I recently wrote an article giving 3 reasons why any patient may not have liked their doctor. They included the physician being visibly in a hurry, appearing to brush off concerns, or giving a general sense of not caring. While no doctor deliberately sets out to do any of these things, complaints like these are all too common, unfortunately.
The degree to which the practice of good medicine is essentially also the practice of good communication, is vastly undertaught and underappreciated. It’s a social profession where you need to have interpersonal and people skills. Everybody, in any profession, can learn to improve their skills and constantly be on a journey to enhance them. This isn’t just important for the sake of being successful in ones’ career. It’s actually for the intrinsic satisfaction of any professional as well. Take a look around you — and bet your bottom dollar the best communicators are frequently the happiest in their jobs too. On that note, if we’re talking about physicians, here are 3 reasons why your patient may just have loved you:
1. You listened
This is such a simple thing, but I would advise any physician to just listen more than they talk. Studies show that doctors interrupt their patients only several seconds into them talking. Time is limited, and doctors need to focus — but there is an art to be being a calm listener in any circumstance. Always remember: if speaking is silver, then listening is gold. Especially for doctors.
2. Your demeanor and body language radiated compassion
A patient usually seeks the help of a doctor at a low point in their lives. That’s easy for a physician to forget during a typical busy and hectic day. Before entering a room and interacting with any patient, every doctor should take 2 to 3 deep breaths, reset, and tell themselves the following: 1. It’s a privilege to be a doctor; 2. the patient needs my help; 3. I can exhibit a caring attitude and really make a positive difference to this patient’s day.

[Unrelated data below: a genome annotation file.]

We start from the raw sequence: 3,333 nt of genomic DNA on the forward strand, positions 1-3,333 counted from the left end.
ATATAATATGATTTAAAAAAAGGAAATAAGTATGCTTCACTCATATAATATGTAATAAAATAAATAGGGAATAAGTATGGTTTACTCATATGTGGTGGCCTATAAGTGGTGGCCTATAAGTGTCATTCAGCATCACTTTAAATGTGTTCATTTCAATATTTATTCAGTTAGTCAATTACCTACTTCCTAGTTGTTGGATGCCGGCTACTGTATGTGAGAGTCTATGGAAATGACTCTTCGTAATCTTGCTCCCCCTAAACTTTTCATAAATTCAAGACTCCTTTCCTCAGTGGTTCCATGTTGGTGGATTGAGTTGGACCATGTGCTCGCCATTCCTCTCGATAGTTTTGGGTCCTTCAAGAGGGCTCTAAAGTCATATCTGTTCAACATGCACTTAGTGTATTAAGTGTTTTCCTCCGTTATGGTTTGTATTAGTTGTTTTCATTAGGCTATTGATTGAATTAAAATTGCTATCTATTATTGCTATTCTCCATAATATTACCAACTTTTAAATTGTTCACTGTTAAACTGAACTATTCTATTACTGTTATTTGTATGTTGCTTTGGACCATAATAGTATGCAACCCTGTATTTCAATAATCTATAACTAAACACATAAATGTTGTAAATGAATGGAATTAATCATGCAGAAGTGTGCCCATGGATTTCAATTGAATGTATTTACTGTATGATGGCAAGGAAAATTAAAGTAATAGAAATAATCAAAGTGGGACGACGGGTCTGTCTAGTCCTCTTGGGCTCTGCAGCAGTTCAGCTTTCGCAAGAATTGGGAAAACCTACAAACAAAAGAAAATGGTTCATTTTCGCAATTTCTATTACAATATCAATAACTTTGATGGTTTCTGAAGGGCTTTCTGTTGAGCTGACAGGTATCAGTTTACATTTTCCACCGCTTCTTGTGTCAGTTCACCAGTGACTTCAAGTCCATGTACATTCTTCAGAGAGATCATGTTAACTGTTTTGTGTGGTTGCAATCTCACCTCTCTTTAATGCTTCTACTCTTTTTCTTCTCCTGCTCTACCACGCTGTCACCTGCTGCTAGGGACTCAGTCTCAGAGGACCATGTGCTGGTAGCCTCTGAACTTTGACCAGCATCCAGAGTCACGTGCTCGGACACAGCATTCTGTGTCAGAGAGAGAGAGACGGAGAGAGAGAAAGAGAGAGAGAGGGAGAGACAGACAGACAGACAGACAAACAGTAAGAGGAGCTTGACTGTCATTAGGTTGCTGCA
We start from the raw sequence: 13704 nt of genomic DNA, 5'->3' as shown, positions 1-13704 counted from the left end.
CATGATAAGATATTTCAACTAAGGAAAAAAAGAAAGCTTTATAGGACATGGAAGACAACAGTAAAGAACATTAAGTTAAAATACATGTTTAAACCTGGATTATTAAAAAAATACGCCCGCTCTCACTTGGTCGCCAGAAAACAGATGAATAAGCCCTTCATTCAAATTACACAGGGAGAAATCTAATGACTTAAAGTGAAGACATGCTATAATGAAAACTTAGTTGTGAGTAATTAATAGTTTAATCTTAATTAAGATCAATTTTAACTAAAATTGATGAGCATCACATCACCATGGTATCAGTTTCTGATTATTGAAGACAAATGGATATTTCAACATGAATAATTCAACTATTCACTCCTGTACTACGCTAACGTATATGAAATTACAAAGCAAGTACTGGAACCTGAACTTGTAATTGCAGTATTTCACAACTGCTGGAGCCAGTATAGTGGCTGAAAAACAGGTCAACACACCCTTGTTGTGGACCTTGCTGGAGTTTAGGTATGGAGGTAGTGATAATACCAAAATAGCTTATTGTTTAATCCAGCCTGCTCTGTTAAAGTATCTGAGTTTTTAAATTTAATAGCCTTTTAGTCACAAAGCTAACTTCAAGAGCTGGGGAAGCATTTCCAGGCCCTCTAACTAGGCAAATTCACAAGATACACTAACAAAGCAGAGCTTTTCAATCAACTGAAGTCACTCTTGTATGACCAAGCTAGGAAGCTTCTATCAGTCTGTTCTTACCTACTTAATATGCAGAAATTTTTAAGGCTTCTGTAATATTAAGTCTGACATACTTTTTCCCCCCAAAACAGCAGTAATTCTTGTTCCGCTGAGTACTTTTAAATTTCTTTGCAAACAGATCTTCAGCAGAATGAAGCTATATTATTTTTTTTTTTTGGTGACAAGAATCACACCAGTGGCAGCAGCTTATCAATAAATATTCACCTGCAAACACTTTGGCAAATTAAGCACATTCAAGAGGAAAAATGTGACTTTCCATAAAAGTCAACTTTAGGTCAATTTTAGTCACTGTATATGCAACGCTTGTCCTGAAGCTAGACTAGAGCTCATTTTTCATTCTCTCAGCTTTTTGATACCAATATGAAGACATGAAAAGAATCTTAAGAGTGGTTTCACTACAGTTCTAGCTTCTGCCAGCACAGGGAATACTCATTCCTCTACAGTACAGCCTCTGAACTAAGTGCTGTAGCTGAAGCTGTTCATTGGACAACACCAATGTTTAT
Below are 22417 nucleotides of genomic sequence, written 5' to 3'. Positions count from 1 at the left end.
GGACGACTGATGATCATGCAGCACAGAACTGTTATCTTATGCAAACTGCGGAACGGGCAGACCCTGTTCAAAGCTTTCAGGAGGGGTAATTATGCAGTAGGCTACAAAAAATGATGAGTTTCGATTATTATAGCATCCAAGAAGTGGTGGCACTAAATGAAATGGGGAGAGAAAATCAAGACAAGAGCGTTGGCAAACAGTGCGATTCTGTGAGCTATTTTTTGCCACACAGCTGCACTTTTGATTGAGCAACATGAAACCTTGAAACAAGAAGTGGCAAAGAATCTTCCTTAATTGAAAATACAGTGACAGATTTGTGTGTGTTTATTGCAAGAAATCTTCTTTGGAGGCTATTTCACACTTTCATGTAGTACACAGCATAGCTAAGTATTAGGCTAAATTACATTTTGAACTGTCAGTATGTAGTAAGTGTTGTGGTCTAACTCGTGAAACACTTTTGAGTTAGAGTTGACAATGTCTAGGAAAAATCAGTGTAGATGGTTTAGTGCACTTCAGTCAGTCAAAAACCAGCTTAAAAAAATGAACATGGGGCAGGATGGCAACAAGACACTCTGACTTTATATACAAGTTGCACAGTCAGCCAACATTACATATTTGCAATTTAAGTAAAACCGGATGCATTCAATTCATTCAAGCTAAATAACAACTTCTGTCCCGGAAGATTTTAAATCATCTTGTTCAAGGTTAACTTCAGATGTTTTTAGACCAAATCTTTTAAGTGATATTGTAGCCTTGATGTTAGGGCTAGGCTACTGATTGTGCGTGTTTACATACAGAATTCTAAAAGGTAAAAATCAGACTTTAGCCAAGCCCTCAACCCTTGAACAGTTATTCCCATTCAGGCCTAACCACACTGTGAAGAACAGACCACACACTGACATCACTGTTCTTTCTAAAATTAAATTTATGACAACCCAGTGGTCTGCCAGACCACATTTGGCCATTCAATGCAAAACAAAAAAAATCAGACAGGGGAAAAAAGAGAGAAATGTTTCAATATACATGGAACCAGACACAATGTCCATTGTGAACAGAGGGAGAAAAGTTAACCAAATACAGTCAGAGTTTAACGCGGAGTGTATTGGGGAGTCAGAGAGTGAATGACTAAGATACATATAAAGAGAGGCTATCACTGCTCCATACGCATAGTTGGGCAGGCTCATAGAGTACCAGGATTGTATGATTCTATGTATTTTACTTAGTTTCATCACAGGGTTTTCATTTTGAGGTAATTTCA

3. You remembered the little things
The master communicators remember the little details and leave a lasting impression on people they interact with. Physicians who are amazing communicators will remember something their patient said about their child, sick parent, or where they went on vacation — and ask about it. This can take all of 10 seconds to do and is very much remembered and appreciated. It’s the same trait anybody who is a confident, successful conversationalist will have: A genuine interest in the other person.
We have very high standards in health care and ensure physicians reach a certain level of competency before they are allowed to practice medicine. It goes without saying that having a solid knowledge base and being clinically sound, are the most fundamental part of being a good doctor. But that’s not what patients and families typically appreciate the most — unless we are talking about a specialist type of surgery that only a handful of physicians can perform. Nor does this mean that medicine is a popularity contest — it isn’t. Working on being a great communicator and understanding what other human beings want and respond to is something every doctor should always be doing.
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